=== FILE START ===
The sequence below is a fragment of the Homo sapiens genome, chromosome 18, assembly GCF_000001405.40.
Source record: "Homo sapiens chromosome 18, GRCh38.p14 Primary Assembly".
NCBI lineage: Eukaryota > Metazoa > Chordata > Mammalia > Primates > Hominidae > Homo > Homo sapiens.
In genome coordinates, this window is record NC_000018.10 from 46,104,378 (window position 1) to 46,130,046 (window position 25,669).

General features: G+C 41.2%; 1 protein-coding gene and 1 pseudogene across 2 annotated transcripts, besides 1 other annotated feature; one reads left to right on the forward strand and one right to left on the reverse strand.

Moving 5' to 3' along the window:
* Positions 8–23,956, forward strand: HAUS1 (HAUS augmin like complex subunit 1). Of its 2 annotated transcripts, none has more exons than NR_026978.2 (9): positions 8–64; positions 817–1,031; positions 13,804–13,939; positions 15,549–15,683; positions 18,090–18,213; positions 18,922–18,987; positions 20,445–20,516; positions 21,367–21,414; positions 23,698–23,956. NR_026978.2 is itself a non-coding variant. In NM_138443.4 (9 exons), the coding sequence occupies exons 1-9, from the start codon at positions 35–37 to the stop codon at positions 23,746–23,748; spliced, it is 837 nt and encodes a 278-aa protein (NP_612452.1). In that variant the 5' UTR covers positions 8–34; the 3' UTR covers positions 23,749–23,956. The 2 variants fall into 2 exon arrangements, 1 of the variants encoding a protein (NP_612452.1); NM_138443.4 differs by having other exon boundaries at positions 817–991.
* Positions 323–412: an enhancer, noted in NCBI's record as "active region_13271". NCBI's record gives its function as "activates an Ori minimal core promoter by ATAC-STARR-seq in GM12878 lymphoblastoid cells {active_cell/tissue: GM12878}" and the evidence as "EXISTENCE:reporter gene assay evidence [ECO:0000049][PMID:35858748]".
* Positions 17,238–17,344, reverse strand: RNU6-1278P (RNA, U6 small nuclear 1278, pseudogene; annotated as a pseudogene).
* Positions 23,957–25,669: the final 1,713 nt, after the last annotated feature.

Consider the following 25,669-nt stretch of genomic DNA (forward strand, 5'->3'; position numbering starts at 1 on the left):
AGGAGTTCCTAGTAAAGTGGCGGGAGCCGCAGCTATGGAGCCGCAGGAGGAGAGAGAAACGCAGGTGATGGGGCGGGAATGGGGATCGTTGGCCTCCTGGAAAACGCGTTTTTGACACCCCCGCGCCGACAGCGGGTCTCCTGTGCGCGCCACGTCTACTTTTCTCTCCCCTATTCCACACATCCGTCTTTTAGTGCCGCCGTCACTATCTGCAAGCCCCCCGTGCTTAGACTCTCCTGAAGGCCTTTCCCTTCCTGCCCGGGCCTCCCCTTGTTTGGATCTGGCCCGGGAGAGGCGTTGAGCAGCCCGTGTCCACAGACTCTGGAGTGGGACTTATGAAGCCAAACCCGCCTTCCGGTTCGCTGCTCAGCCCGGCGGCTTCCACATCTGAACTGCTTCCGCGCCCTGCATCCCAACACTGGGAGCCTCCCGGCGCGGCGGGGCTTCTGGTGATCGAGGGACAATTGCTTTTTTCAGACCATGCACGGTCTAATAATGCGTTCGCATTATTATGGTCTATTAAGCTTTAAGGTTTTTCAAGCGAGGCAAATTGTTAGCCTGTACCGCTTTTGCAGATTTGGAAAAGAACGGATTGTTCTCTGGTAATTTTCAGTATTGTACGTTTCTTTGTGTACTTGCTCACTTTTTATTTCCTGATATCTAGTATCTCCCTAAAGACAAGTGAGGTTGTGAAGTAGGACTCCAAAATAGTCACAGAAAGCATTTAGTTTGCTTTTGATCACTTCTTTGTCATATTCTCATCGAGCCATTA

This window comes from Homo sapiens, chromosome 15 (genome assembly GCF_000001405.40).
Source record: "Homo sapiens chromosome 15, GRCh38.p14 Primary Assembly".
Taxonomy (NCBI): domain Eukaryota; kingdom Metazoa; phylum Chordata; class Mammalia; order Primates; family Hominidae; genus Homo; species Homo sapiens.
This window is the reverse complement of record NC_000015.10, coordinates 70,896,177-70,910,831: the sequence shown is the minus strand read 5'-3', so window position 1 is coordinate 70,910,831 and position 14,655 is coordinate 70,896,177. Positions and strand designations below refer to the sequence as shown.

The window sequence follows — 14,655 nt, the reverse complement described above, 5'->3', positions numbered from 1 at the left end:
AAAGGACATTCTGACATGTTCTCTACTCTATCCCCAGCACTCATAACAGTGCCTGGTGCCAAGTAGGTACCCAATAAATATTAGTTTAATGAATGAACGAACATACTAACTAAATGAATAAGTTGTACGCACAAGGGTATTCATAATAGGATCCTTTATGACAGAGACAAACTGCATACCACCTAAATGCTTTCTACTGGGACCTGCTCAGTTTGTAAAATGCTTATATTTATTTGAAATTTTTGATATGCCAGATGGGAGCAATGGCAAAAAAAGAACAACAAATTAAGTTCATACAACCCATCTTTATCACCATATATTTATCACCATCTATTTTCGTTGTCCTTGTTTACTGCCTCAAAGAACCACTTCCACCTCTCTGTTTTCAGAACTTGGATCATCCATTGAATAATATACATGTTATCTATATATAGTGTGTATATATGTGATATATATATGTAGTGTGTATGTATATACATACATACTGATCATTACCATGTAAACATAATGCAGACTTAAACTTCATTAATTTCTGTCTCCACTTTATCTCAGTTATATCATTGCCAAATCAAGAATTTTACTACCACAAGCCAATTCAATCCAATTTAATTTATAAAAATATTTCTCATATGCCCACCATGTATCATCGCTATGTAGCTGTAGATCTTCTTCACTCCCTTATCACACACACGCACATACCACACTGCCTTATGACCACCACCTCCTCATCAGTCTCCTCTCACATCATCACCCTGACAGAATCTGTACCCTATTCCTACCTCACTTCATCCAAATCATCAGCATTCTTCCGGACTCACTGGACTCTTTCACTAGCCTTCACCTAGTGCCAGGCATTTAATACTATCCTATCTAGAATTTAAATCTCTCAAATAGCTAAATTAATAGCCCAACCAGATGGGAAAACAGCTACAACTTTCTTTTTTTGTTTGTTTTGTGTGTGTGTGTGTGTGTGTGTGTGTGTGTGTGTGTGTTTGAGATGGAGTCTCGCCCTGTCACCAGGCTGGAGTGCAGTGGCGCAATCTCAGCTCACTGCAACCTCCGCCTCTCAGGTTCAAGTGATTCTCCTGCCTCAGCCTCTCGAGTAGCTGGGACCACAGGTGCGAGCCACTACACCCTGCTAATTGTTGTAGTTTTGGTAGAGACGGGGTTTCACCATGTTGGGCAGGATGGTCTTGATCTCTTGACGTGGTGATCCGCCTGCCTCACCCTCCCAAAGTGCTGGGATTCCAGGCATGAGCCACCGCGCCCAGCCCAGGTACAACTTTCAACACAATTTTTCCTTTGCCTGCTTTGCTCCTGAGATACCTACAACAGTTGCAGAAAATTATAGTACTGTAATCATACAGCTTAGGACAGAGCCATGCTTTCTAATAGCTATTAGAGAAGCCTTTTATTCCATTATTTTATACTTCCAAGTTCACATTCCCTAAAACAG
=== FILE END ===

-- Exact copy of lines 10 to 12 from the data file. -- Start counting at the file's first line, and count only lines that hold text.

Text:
* Positions 23,957–25,669: the final 1,713 nt, after the last annotated feature.

Consider the following 25,669-nt stretch of genomic DNA (forward strand, 5'->3'; position numbering starts at 1 on the left):
AGGAGTTCCTAGTAAAGTGGCGGGAGCCGCAGCTATGGAGCCGCAGGAGGAGAGAGAAACGCAGGTGATGGGGCGGGAATGGGGATCGTTGGCCTCCTGGAAAACGCGTTTTTGACACCCCCGCGCCGACAGCGGGTCTCCTGTGCGCGCCACGTCTACTTTTCTCTCCCCTATTCCACACATCCGTCTTTTAGTGCCGCCGTCACTATCTGCAAGCCCCCCGTGCTTAGACTCTCCTGAAGGCCTTTCCCTTCCTGCCCGGGCCTCCCCTTGTTTGGATCTGGCCCGGGAGAGGCGTTGAGCAGCCCGTGTCCACAGACTCTGGAGTGGGACTTATGAAGCCAAACCCGCCTTCCGGTTCGCTGCTCAGCCCGGCGGCTTCCACATCTGAACTGCTTCCGCGCCCTGCATCCCAACACTGGGAGCCTCCCGGCGCGGCGGGGCTTCTGGTGATCGAGGGACAATTGCTTTTTTCAGACCATGCACGGTCTAATAATGCGTTCGCATTATTATGGTCTATTAAGCTTTAAGGTTTTTCAAGCGAGGCAAATTGTTAGCCTGTACCGCTTTTGCAGATTTGGAAAAGAACGGATTGTTCTCTGGTAATTTTCAGTATTGTACGTTTCTTTGTGTACTTGCTCACTTTTTATTTCCTGATATCTAGTATCTCCCTAAAGACAAGTGAGGTTGTGAAGTAGGACTCCAAAATAGTCACAGAAAGCATTTAGTTTGCTTTTGATCACTTCTTTGTCATATTCTCATCGAGCCATTA